“There is something honest in repetition, something well known”. (16) There is no surprise in it. However, in Seminar XI, Lacan brings in a new kind of repetition. With the Aristotelian couple of tuché and automaton, he in fact introduces a new type of repetition. Here, while automaton is the signifying repetition that obeys the symbolic order, tuché is the irruption of a real, a chance encounter, which does not obey the symbolic order. It is the missed encounter, the one that is not inscribed in signifying repetition. It is what gives the object little a its place and thus opens up a new meaning for the real: the irruption of bits of the real, as bits of jouissance.
The tuché is an “encounter with the real” that “eludes us”, it “is beyond the automaton”, the irruption of a first encounter “behind the fantasy”. (17) It is therefore the repetition of a trauma. It is the real that is the principle of this repetition “that occurs as if by chance”. (18) “Here, already, in this ‘as if by chance’, we have the first indication of what, in his very last teaching, Lacan will bring to light as ‘the real is without law’. It is ‘the real as unassimilable’.” (19)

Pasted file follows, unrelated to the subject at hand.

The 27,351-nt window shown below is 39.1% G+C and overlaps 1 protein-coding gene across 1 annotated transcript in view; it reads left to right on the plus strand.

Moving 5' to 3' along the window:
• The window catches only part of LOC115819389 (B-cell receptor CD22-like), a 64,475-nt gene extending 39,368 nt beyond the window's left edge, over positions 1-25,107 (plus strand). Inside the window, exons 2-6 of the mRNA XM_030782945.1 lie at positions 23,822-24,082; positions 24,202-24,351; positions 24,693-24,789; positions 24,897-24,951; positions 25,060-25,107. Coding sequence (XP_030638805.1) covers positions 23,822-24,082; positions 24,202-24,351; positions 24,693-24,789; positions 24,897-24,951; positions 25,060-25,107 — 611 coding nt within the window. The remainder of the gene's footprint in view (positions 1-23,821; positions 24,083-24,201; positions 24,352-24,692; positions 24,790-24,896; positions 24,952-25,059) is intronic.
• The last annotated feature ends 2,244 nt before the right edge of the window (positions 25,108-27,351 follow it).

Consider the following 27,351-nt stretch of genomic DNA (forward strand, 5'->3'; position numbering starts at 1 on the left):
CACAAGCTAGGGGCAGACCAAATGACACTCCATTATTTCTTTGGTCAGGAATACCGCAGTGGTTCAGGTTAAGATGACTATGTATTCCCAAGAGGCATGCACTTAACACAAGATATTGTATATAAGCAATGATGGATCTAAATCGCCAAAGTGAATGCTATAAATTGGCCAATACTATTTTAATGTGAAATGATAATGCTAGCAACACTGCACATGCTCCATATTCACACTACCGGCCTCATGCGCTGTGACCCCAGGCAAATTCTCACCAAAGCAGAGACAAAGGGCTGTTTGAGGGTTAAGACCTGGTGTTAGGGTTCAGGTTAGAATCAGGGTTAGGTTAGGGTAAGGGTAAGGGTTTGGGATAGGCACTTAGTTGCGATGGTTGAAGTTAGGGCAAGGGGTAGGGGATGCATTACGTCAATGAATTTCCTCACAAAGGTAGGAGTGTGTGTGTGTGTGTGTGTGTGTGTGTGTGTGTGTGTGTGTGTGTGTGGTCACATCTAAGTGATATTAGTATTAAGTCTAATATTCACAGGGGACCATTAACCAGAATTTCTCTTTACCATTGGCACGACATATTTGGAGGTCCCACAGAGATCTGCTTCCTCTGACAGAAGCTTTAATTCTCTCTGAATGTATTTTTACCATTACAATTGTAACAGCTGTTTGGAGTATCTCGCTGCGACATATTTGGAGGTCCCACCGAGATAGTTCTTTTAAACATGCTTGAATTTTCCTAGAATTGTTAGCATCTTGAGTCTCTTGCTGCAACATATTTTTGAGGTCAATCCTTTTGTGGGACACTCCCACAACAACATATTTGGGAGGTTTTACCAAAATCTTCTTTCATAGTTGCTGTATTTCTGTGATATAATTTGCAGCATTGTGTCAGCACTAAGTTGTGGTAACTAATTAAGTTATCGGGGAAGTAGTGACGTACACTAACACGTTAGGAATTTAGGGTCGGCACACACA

Lacan will subsequently link repetition ever more closely to the drive, to the point that in Seminar XVII, The Other Side of Psychoanalysis, “[h]e says that repetition is not thinkable, has no value, except on the basis of jouissance”. (20) And as Miller goes on to clarify: “What Lacan calls ‘knowledge’ in Seminar XVII is the transcription of the Freudian fable of repetition. What he calls knowledge is repetition insofar as it is in relationship with jouissance”. (21) Repetition is thus linked to the surplus jouissance that escapes the operation of the signifier.